Summary: The best way to reduce your personal carbon emissions

carbon emissions

Personal choice do affect the global impacts of climate change, and it’s time for the modern generations to look at how their personal lifestyles can make a difference. We reviewed a recent article on Vox to understand and share how small, seemingly meaningless individual choices can make a big difference in the grander scheme of things.

How Personal Choices Contribute to Climate Change

carbon emissions personal decisions

The study which gave input to the above infographic comes from researchers in Sweden and British Columbia, and analyzes 148 separate individual actions available to citizens of the developed world to calculate their carbon impact.

The top individual actions which lead to carbon emissions include:

  • Light bulbs, the way you wash/dry your clothes, and recycling
  • Replace your personal vehicle with a hybrid
  • Eating a plant-based diet
  • Live a car-free lifestyle

Climate Change Impacts by Population

When looking at individual lifestyle changes, it also becomes important to consider the different lifestyles among various demographics. This infographic, which looks at a global view, reveals that the wealthiest 10 percent of the population produces almost 50 percent of lifestyle consumption emissions.

lifestyle choices carbon emissions

Another interesting infographic produces striking information on geographical location, showing that the top 10 percent of the wealthiest people in China emit less carbon per person than people on the bottom half of the US wealth distribution. It also shows that the top 10 percent wealthiest in the US emit more than five times as much CO2 per person as those on the lower half of the income scale.

In short, wealthy people in the US produce 10 times more per capita emissions than the wealthy in China. 

carbon emissions per capita

Individual Choices that Make the Greatest Impact

When it comes to making a big impact from your personal day-to-day choices, there are three big ones: fly less, eat less meat, and drive less.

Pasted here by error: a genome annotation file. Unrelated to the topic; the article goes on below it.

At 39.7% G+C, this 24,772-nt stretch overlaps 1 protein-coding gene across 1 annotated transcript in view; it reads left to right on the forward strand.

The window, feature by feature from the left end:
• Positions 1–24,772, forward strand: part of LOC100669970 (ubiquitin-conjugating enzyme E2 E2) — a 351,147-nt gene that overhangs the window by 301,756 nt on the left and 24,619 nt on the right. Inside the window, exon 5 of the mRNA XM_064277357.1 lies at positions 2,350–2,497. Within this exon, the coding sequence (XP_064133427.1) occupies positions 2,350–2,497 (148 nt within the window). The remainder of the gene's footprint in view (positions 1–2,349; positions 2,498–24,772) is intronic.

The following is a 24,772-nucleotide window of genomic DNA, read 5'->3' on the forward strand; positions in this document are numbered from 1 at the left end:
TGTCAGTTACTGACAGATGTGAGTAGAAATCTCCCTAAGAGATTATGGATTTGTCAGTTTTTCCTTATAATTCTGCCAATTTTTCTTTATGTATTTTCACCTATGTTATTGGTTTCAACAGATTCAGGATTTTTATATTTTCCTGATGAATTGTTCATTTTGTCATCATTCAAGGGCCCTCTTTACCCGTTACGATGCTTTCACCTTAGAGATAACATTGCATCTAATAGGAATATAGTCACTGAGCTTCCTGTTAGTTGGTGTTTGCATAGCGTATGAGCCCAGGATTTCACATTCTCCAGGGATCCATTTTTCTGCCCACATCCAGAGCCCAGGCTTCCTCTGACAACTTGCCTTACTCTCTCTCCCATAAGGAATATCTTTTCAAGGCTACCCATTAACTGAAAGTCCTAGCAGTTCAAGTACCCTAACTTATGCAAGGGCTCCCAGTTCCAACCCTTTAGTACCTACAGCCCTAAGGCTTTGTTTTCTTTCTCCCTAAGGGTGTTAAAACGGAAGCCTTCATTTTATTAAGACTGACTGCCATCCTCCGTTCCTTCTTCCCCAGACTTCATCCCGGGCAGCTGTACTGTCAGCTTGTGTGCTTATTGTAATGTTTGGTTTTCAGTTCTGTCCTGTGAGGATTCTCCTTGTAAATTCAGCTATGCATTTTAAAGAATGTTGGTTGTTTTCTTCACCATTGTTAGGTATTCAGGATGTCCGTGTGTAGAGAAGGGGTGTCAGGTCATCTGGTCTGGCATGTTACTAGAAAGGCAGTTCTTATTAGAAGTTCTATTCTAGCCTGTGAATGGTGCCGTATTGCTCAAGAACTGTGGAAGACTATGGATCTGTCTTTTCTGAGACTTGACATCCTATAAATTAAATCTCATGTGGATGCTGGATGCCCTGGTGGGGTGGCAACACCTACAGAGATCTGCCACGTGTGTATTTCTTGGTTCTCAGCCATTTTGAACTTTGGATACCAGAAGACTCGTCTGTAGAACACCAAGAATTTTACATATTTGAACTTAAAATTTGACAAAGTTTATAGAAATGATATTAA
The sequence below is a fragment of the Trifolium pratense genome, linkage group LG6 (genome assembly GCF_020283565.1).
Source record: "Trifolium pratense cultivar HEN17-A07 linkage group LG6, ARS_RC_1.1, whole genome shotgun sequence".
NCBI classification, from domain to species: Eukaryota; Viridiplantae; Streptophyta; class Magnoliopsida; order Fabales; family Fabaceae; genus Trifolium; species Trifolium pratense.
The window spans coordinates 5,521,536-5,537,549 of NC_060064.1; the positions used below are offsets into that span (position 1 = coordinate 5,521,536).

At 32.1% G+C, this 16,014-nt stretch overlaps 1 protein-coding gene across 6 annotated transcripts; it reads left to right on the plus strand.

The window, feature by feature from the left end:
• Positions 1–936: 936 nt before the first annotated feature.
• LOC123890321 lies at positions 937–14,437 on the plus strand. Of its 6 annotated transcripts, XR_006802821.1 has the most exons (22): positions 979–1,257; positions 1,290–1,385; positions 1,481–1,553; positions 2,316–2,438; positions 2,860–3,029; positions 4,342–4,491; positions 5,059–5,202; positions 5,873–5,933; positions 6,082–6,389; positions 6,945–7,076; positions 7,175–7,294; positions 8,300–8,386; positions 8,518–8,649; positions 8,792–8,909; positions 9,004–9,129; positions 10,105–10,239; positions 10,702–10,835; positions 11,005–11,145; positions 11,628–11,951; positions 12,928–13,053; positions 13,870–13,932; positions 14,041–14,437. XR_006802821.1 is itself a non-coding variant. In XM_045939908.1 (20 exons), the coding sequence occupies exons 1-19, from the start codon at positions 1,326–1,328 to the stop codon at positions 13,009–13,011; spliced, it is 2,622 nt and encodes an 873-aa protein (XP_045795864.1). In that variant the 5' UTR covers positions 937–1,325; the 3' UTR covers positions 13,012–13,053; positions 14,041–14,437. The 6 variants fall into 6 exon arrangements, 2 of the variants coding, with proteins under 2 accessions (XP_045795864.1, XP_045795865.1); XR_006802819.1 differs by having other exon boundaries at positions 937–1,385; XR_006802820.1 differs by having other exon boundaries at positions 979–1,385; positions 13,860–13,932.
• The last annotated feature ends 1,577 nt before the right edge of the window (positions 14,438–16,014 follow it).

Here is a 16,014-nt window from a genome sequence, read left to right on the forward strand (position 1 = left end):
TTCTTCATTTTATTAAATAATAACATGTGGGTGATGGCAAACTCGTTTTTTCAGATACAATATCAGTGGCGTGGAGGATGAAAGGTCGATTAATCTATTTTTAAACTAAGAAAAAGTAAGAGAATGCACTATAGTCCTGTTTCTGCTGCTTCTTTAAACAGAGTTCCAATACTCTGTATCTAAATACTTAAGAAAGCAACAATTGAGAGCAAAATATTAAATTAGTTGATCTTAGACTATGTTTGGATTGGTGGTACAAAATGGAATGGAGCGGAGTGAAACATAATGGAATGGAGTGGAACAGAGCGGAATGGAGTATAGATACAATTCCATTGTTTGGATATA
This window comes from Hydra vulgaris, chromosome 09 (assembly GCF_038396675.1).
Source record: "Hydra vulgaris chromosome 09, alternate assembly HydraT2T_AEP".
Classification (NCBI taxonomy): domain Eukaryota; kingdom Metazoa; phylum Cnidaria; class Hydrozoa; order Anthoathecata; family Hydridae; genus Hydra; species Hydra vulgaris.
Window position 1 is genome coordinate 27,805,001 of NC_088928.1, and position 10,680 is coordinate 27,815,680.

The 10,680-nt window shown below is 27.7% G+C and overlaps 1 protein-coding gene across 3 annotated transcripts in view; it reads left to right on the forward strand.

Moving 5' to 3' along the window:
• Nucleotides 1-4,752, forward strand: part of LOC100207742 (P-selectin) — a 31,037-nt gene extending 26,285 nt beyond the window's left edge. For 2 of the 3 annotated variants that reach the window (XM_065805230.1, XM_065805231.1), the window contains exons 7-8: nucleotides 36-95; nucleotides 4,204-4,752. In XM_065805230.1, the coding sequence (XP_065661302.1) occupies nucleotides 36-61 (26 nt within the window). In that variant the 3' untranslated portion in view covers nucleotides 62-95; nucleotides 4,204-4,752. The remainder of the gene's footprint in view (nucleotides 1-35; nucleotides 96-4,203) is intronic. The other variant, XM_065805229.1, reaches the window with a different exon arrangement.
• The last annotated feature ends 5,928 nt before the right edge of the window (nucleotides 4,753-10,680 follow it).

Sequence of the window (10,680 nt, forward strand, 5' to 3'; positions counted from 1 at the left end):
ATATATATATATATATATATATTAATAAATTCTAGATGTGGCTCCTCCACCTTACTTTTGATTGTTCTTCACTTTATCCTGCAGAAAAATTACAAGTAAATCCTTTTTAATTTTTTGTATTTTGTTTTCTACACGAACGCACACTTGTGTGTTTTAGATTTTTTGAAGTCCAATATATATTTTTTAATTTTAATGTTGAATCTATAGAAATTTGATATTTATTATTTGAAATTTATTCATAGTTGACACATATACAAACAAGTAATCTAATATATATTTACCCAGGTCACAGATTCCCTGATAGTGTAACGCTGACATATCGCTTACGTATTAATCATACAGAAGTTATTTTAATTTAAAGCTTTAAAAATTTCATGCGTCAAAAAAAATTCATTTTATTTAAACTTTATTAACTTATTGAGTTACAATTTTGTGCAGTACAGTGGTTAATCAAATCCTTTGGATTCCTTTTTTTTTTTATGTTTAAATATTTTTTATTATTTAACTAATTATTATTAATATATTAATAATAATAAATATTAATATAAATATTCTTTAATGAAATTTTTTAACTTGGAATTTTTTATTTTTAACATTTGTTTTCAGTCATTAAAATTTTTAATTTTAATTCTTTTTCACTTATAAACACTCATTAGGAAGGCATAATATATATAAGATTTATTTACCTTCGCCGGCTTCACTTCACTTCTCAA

With so many rapidly growing and evolving options in the latter decision maker of driving less, we feel that your daily transportation is not only the easiest change to make, but also the top decision that will make the biggest impact in the long run.

Options for Driving Less

Did you know that switching from driving your personal vehicle to using carshare services can reduce your annual household carbon emissions by 34-41%? With these recent statistics produced by the Transportation Sustainability Research Center, the various options for driving less and living a car-free lifestyle are becoming much more intriguing for individuals across the globe. Options for carsharing include:

  • Free-floating carsharing: Wherever you are in the world, you most likely already have several free-floating carshare programs in your area, or are bound to have some introduced very soon. Free-floating carshare programs, like car2go, allow you to pick up a vehicle at its location and drop it off anywhere else (ie. wherever you are headed) as long as you remain in the home area. Recent statistics show car2go reduces the average household carbon emissions by 4-18% per year.
  • Station-based carsharing: Station-based carsharing programs are just that: station-based. These programs, such as Zipcar, are ideal for running errands where you can pick up and drop off the vehicle at the same location. Often found on University campuses, a recent study by Zipcar shows that 80% of university Zipcar members don’t own a car and 40% are less likely to buy a car.
  • Peer-to-peer carsharing: Like the Airbnb for vehicle owners, peer-to-peer carsharing programs like Getaround allows personal vehicle owners to rent out their vehicles on a per/day or per/hour basis when their car would otherwise be going unused. Not only do these programs allow car owners to create additional revenue, they also promote the car-free lifestyle within the community, allowing neighbours to gain access to a vehicle only when they really need one.

What individual actions will you take to reduce your carbon emissions to have an impact on global climate change? Tell us your story and ask us your questions here.

Read the full article here.

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